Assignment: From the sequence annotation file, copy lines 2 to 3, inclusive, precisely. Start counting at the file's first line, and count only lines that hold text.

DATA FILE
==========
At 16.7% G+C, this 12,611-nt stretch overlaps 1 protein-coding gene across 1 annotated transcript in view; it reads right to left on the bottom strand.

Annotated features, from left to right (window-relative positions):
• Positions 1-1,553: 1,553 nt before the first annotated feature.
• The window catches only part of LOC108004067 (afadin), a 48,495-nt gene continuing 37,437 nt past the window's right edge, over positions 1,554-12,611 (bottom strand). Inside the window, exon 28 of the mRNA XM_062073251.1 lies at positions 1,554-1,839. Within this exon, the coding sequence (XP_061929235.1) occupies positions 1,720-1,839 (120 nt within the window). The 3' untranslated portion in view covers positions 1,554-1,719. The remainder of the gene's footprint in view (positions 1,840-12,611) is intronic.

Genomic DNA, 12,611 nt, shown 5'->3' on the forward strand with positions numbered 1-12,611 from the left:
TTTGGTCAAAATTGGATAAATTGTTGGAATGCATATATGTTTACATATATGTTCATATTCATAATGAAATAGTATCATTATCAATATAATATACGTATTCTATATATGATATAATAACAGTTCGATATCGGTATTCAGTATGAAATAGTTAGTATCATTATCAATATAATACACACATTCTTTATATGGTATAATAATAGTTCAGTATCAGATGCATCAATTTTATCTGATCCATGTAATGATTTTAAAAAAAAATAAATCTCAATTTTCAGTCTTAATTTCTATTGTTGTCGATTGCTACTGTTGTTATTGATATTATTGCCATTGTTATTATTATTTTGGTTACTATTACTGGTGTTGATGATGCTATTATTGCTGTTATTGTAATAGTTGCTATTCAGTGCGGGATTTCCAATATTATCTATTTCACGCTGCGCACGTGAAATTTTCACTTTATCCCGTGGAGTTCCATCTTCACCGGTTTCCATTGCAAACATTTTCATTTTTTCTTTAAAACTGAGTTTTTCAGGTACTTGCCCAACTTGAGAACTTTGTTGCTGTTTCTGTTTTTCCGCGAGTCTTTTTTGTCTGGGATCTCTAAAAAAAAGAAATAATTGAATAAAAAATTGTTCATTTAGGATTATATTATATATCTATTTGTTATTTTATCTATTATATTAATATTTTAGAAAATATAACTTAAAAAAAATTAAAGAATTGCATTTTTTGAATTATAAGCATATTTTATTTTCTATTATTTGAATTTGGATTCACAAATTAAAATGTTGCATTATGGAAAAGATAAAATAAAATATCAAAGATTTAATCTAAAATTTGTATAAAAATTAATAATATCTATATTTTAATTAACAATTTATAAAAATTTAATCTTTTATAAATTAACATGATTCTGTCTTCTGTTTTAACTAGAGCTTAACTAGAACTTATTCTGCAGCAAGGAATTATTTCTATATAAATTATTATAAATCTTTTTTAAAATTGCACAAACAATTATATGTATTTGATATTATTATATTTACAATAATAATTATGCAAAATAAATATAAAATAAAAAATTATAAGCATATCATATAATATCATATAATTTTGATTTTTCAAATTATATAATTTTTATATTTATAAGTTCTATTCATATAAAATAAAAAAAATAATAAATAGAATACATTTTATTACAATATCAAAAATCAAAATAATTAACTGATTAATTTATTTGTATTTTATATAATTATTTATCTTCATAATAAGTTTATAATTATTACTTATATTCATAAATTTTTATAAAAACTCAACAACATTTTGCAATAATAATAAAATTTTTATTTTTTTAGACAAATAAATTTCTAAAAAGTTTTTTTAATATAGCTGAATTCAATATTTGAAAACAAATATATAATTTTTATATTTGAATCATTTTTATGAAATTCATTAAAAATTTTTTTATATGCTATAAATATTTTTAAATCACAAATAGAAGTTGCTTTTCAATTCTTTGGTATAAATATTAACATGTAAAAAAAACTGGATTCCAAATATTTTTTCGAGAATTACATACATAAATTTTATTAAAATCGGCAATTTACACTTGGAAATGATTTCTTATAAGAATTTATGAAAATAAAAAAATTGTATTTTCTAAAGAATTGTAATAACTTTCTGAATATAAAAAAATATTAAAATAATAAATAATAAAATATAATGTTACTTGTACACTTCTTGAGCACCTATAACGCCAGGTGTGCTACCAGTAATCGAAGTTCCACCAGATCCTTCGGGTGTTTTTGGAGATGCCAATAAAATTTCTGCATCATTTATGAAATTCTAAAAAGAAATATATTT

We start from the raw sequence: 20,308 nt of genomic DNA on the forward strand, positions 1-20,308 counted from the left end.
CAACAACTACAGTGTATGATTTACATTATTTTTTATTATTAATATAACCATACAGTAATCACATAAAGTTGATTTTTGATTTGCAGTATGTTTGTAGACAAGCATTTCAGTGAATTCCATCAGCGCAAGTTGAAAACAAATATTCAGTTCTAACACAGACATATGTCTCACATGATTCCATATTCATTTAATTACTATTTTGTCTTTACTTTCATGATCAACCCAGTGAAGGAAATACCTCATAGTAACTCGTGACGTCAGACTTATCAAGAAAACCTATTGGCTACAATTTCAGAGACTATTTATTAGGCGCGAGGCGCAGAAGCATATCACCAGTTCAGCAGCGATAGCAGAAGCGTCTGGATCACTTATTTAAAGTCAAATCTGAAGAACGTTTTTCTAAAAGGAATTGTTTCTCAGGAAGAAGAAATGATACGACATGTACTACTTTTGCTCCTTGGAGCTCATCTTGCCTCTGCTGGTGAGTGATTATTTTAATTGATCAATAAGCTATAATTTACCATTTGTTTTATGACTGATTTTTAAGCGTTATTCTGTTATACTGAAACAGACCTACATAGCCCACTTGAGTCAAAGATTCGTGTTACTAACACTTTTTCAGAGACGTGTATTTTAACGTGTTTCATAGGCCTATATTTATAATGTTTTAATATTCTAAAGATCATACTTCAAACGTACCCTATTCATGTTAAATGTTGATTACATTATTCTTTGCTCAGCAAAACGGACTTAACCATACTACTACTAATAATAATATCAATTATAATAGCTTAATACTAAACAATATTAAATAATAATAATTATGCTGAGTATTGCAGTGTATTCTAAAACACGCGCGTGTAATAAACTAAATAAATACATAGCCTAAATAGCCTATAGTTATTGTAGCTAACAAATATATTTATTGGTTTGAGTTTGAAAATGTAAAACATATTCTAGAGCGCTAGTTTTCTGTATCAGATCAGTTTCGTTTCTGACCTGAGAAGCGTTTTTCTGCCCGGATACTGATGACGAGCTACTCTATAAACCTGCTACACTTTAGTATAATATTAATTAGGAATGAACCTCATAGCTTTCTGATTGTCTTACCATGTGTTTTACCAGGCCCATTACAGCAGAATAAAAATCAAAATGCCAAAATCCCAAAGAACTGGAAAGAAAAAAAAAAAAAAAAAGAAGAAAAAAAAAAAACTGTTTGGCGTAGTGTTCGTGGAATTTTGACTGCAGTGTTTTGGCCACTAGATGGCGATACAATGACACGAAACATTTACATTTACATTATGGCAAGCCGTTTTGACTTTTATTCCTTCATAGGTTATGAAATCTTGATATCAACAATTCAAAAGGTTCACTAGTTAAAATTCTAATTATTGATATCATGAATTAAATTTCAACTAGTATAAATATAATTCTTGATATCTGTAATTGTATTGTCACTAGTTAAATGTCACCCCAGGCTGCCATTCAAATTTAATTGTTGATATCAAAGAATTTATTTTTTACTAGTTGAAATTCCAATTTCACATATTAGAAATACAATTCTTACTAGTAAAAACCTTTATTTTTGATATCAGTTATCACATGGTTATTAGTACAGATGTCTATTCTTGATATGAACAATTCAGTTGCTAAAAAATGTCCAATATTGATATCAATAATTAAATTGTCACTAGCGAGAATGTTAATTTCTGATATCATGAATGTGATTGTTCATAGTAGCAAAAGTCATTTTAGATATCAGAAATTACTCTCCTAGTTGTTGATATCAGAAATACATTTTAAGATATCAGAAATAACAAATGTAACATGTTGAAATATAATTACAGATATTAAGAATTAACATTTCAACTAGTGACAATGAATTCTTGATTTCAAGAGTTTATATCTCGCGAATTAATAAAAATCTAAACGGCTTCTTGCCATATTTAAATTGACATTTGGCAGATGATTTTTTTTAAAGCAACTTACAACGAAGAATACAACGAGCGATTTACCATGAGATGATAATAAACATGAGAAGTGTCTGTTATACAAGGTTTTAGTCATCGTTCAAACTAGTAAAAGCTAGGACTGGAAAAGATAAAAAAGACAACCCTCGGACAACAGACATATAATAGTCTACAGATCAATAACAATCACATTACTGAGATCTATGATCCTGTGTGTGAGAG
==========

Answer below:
Annotated features, from left to right (window-relative positions):
• Positions 1-1,553: 1,553 nt before the first annotated feature.